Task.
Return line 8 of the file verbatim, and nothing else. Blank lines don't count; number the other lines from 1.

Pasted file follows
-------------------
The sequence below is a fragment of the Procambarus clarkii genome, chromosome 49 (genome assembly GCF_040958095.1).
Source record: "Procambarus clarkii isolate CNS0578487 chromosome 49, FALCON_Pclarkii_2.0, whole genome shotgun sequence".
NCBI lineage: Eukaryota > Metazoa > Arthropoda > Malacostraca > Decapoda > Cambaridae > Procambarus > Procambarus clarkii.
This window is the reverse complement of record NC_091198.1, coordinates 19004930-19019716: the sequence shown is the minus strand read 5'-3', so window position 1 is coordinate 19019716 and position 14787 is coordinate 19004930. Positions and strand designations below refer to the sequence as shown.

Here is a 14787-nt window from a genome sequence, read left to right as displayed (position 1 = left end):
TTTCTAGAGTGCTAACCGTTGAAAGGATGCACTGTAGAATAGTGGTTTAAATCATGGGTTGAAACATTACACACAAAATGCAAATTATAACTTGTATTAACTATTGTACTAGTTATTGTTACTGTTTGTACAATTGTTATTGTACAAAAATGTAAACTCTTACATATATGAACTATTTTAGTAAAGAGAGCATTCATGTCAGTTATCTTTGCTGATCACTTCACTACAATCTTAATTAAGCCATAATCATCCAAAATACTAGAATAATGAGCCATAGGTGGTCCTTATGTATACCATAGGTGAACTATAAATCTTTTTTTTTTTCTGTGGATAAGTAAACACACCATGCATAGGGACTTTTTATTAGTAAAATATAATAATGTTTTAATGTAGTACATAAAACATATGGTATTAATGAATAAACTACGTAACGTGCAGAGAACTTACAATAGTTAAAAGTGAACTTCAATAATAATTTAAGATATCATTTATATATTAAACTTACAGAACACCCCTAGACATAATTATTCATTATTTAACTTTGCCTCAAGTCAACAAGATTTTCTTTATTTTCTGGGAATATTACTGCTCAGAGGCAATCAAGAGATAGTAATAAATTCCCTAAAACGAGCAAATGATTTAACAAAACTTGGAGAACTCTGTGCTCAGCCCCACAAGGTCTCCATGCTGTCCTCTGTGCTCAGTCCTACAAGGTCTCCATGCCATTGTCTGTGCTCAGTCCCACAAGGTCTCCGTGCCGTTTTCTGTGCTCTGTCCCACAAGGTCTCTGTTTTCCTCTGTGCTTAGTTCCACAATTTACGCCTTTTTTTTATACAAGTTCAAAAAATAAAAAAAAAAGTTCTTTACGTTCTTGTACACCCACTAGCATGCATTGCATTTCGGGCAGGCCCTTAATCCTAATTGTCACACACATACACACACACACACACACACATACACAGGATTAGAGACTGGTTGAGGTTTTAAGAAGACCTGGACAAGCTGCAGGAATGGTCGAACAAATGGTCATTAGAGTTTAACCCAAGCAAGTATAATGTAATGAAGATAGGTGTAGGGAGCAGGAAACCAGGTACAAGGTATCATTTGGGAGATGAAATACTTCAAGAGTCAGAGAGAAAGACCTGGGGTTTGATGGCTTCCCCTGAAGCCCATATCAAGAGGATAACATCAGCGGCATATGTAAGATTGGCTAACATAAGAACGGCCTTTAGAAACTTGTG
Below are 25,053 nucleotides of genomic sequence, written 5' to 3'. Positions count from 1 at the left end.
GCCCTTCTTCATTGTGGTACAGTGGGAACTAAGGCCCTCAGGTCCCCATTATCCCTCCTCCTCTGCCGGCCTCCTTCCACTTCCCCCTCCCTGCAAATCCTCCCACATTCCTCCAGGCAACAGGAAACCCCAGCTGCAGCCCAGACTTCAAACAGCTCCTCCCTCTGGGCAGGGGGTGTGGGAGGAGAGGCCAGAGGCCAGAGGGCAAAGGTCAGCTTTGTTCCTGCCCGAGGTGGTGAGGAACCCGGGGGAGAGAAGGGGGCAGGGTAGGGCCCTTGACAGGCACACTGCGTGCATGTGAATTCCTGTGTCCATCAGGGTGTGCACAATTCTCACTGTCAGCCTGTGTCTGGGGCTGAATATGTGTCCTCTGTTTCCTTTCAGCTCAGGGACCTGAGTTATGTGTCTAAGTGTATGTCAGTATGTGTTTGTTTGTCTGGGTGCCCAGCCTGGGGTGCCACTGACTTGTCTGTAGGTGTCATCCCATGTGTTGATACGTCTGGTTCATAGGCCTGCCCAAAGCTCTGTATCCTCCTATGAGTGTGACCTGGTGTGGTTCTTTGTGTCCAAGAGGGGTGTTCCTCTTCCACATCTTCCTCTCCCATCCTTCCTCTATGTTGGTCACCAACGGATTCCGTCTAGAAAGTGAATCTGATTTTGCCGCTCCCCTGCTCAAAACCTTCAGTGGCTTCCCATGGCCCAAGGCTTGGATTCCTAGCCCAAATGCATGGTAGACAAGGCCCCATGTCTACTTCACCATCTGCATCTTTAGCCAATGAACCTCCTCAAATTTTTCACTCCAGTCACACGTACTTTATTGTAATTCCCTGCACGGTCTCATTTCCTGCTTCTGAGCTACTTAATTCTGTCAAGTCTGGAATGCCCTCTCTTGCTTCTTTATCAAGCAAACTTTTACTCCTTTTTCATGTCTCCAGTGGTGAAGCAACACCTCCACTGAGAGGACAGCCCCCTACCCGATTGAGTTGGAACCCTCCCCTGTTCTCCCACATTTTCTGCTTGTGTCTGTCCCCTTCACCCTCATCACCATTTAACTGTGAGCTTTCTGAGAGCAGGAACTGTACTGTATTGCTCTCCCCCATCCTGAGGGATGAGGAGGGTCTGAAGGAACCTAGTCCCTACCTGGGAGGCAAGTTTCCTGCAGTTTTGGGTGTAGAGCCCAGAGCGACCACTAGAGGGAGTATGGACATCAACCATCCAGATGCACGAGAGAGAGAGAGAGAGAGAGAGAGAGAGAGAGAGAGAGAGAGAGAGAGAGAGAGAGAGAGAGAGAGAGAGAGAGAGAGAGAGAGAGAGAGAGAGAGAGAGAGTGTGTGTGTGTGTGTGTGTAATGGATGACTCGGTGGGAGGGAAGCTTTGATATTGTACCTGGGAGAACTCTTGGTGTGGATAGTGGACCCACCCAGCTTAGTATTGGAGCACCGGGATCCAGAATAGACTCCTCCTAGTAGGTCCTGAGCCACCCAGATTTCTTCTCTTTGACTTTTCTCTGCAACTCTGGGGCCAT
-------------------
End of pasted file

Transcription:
GCCCTTCTTCATTGTGGTACAGTGGGAACTAAGGCCCTCAGGTCCCCATTATCCCTCCTCCTCTGCCGGCCTCCTTCCACTTCCCCCTCCCTGCAAATCCTCCCACATTCCTCCAGGCAACAGGAAACCCCAGCTGCAGCCCAGACTTCAAACAGCTCCTCCCTCTGGGCAGGGGGTGTGGGAGGAGAGGCCAGAGGCCAGAGGGCAAAGGTCAGCTTTGTTCCTGCCCGAGGTGGTGAGGAACCCGGGGGAGAGAAGGGGGCAGGGTAGGGCCCTTGACAGGCACACTGCGTGCATGTGAATTCCTGTGTCCATCAGGGTGTGCACAATTCTCACTGTCAGCCTGTGTCTGGGGCTGAATATGTGTCCTCTGTTTCCTTTCAGCTCAGGGACCTGAGTTATGTGTCTAAGTGTATGTCAGTATGTGTTTGTTTGTCTGGGTGCCCAGCCTGGGGTGCCACTGACTTGTCTGTAGGTGTCATCCCATGTGTTGATACGTCTGGTTCATAGGCCTGCCCAAAGCTCTGTATCCTCCTATGAGTGTGACCTGGTGTGGTTCTTTGTGTCCAAGAGGGGTGTTCCTCTTCCACATCTTCCTCTCCCATCCTTCCTCTATGTTGGTCACCAACGGATTCCGTCTAGAAAGTGAATCTGATTTTGCCGCTCCCCTGCTCAAAACCTTCAGTGGCTTCCCATGGCCCAAGGCTTGGATTCCTAGCCCAAATGCATGGTAGACAAGGCCCCATGTCTACTTCACCATCTGCATCTTTAGCCAATGAACCTCCTCAAATTTTTCACTCCAGTCACACGTACTTTATTGTAATTCCCTGCACGGTCTCATTTCCTGCTTCTGAGCTACTTAATTCTGTCAAGTCTGGAATGCCCTCTCTTGCTTCTTTATCAAGCAAACTTTTACTCCTTTTTCATGTCTCCAGTGGTGAAGCAACACCTCCACTGAGAGGACAGCCCCCTACCCGATTGAGTTGGAACCCTCCCCTGTTCTCCCACATTTTCTGCTTGTGTCTGTCCCCTTCACCCTCATCACCATTTAACTGTGAGCTTTCTGAGAGCAGGAACTGTACTGTATTGCTCTCCCCCATCCTGAGGGATGAGGAGGGTCTGAAGGAACCTAGTCCCTACCTGGGAGGCAAGTTTCCTGCAGTTTTGGGTGTAGAGCCCAGAGCGACCACTAGAGGGAGTATGGACATCAACCATCCAGATGCACGAGAGAGAGAGAGAGAGAGAGAGAGAGAGAGAGAGAGAGAGAGAGAGAGAGAGAGAGAGAGAGAGAGAGAGAGAGAGAGAGAGAGAGAGAGAGAGAGAGAGAGTGTGTGTGTGTGTGTGTGTAATGGATGACTCGGTGGGAGGGAAGCTTTGATATTGTACCTGGGAGAACTCTTGGTGTGGATAGTGGACCCACCCAGCTTAGTATTGGAGCACCGGGATCCAGAATAGACTCCTCCTAGTAGGTCCTGAGCCACCCAGATTTCTTCTCTTTGACTTTTCTCTGCAACTCTGGGGCCAT